Regards Ivan


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F9 Broadband Premier 2MB User
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Avast % win32.bugbear

Hi Ivan

I've just done a Google for "false virus" and got 7000+ hits. I've just looked at a few of them and most are hoax warnings, but I found one on the lines I was thinking of.

Quote
The problem is well known by many software manufacturers. Often a virus is detected by recognizing a certain bit pattern. The same bit pattern can of course also by chance appear in other files, and the probability for such a coincidence cannot be disregarded in tar.gz files of the size we are talking about here.

The vendors of anti-virus software do their best to avoid these false alerts. When a virus has been known for a while one can often identify it more precisely. This is why most false alerts disappear when a newer version of the virus definition file is installed.


So, they can happen, but what mine was, who knows.

Allan
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False Viruses

Hi Allen,

Thanks for your reply which was very interesting and makes complete sense, although I'd suggest detecting a false virus is probably extremely rare given the amount of testing and development anti virus software has to under go before being sold as a commercial product.

**Have you come across the EICAR virus test string? This is a string of alphnumeric's which can be copied and pasted into a simple .txt file placed anywhere on your HDD, run your AV program and it should detect it. This confirms your AV software IS working correctly should you wish to test it of course. EICAR test string is internationally recognised now and there are numerous places to source this if you want a copy.

Regards Ivan

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F9 Broadband Premier 2MB User
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Avast % win32.bugbear

Hi Ivan

Yes, I did use that for a while.

Then, being a bit of a cynic, I suspected that any AV company would look foolish if its product failed to find it, so sensibly it would specifically check for its presence. I suppose it would prove the scan was doing something, but what else would it achieve?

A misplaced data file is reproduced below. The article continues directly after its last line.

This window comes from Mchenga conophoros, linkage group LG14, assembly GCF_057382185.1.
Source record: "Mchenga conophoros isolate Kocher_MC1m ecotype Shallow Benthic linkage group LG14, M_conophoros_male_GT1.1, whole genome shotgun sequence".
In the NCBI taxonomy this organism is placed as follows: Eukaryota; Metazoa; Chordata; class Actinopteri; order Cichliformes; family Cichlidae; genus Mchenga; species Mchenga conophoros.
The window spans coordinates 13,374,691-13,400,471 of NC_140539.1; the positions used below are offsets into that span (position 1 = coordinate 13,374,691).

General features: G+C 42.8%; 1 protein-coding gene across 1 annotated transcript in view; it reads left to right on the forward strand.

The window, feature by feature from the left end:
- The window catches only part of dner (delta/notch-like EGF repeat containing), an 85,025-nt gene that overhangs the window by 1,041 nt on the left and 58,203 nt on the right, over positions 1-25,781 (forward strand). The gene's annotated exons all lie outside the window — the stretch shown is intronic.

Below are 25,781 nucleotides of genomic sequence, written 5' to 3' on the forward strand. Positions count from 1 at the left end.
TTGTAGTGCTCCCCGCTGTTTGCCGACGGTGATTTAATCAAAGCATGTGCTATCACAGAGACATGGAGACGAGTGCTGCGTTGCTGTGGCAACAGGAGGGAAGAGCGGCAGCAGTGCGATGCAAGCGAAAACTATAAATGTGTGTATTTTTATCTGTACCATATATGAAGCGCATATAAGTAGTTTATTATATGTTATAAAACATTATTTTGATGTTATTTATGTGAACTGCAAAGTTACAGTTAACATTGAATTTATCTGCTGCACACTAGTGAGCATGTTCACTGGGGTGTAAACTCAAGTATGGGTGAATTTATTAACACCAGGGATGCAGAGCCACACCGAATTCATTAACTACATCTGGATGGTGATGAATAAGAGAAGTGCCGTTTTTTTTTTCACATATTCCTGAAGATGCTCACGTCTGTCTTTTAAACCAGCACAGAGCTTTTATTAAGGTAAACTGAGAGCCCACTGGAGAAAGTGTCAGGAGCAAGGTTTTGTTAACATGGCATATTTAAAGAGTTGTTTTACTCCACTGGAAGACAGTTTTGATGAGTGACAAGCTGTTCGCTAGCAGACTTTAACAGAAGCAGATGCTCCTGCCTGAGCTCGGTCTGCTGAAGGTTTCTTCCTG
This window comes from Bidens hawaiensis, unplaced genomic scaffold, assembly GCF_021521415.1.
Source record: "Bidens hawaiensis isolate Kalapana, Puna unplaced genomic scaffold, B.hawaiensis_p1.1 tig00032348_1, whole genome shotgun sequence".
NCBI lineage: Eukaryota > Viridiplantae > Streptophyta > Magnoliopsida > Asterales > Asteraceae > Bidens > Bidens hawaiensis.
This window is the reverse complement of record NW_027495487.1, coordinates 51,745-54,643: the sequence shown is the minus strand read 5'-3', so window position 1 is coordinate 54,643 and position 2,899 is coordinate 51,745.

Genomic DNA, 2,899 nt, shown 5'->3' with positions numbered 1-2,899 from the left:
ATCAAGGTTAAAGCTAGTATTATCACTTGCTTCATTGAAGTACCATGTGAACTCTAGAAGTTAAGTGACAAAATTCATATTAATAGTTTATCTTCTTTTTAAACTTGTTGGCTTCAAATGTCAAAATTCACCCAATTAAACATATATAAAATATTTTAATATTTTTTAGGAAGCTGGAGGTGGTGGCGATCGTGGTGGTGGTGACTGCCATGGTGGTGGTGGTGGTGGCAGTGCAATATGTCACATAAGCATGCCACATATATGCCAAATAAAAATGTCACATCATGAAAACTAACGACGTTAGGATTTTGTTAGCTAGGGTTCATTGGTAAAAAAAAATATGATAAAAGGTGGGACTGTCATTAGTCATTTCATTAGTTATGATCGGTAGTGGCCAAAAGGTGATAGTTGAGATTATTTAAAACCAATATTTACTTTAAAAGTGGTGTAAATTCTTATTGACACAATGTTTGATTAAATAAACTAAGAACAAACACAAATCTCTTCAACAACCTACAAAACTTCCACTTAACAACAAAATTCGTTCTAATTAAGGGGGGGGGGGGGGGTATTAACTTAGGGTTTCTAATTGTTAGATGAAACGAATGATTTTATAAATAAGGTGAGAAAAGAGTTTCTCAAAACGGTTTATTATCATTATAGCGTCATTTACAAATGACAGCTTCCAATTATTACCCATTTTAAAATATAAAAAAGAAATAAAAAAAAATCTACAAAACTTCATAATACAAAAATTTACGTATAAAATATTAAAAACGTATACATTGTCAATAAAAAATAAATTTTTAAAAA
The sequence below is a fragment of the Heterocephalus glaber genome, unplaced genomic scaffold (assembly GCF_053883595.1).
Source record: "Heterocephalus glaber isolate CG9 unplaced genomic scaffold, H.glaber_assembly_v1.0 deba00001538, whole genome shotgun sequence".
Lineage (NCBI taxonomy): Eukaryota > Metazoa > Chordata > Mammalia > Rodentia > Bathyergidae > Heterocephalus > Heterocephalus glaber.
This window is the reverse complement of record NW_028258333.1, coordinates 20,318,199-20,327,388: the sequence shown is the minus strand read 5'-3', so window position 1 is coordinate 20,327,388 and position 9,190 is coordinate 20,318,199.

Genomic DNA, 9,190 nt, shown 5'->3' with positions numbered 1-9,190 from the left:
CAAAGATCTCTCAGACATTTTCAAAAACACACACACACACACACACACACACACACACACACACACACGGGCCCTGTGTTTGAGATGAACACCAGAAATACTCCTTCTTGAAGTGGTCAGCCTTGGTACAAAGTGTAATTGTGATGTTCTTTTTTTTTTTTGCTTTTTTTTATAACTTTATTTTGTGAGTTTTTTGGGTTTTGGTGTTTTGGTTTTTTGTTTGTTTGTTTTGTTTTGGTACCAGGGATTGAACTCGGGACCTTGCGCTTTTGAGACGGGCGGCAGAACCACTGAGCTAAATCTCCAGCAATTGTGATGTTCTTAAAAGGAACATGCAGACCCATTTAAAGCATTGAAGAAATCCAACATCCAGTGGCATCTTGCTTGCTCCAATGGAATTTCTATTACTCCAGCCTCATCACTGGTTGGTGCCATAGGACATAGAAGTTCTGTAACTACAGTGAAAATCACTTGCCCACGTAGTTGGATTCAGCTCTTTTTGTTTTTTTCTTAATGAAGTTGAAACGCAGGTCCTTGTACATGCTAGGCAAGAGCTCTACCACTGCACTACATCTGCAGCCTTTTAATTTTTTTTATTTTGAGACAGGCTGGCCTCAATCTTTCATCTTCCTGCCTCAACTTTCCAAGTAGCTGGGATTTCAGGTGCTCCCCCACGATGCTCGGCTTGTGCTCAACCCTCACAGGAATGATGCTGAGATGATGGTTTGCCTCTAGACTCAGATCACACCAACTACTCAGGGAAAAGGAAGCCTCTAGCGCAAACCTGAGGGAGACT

Allan
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Replying on EICAR string,Ivan

Hello Allen,

EICAR's only function is to show you that your AV scanner is actually working correctly and is detecting correctly. EICAR is just a standard and accepted benchmark test string and the benefit is that its independant of the virus software manufacturers thats all really. No big mystery here! just a means to an end nothing more.

Ivan

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F9 Broadband Premier 2MB User
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Avast % win32.bugbear

Postscript
The file that contained the 'virus' was still on my laptop, with an up-to-date Norton running quite happily. I copied it again to my desktop, and again Avast complained. I then ran Trend Housecall, which found no problem.

So, I sent it off to Avast who have confirmed that it does in fact contain the code of Bugbear, but it is not executable {presumably because it is in a .log file.}

I looked at the file, and it starts as a genuine log format, then there's a section of garbage, then what appears to be part of a dictionary, finishing up in log format again. I suspected there had been a corruption, so was a bit surprised by Avast's verdict.

But, hey ho - no harm done, and Avast is definitely working.

Allan
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So in the end?

Hi Allen,

Thanks for your most interesting postscript on the virus. Good to know you finally got to the bottom of this matter and especially good that no harm to your system resulted.

Best Regards Ivan

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F9 Broadband Premier 2MB User